...what failings in our long-term care homes system could allow Elizabeth Wettlaufer to seriously harm or kill 13 residents in long-term care homes and attempt to kill a home-care client in her own home without detection, while working as a registered nurse.To date, the Commission’s legal team has reviewed more than 41,000 documents in investigations into:
In many ways, this inquiry is about healing — healing our broken trust in the long-term care homes system. I most sincerely hope that through these public hearings, the Ontario public begins to feel heard — and therefore, begins to heal.The Inquiry is open to any interested members of the public. It will deliver its final Report on July 31, 2019. We will continue to monitor the Inquiry as it proceeds and provide further information as it becomes available. At Wise Health Law, we provide exceptional guidance on health law matters to public hospitals, long-term care homes, and other health-care providers across the province. We monitor trends and developments in the health sector so that we can provide consistently forward-thinking legal advice and risk management guidance to all of our clients. We have offices in both Toronto and Oakville, Ontario, and are easily accessible. Contact us online, or at 416-915-4234 for a consultation.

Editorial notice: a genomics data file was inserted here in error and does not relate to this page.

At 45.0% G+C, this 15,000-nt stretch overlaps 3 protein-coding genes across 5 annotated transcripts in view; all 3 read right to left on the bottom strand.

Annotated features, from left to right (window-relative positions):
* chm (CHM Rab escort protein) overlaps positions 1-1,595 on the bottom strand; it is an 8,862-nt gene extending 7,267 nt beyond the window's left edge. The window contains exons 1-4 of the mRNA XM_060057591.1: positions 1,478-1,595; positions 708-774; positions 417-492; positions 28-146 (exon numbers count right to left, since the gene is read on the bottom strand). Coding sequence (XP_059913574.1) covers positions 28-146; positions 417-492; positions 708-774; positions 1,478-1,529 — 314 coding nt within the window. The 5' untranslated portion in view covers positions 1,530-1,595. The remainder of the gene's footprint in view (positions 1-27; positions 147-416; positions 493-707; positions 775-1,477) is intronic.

Earlier this year, Wise Health Law succeeded on a motion for summary judgment in a dental malpractice case on the basis that the limitation period had expired before the Statement of Claim was issued. The (unreported) decision was delivered orally on the day of the motion.
In part, the plaintiff argued that she did not discover her claim until the Royal College of Dental Surgeons of Ontario (the “RCDSO” or “College”) rendered its decision, as she did not know if the defendant was negligent when she complained to the RCDSO, but merely had a “suspicion”.
In the midst of COVID-19, the proceedings of many health colleges, and consequently of the health professionals they regulate, have been in limbo while everyone finds a way forward.
On March 25, 2020, the Ontario government enacted the Hearings in Tribunal Proceedings (Temporary Measures) Act, 2020 (the “Act”) to help the process along.
The Act empowers statutory tribunals with more discretion over how proceedings before them are held.
Effective 11:59 p.m. on March 24, 2020, the Ontario government ordered the closure of “non-essential” workplaces. The list of “essential” workplaces included “health care professionals providing emergency care including dentists, optometrists and physiotherapists”.
The College of Chiropractors of Ontario (“CCO”) interprets this list as including chiropractors, and we agree.
So the question becomes – what is “emergency care”?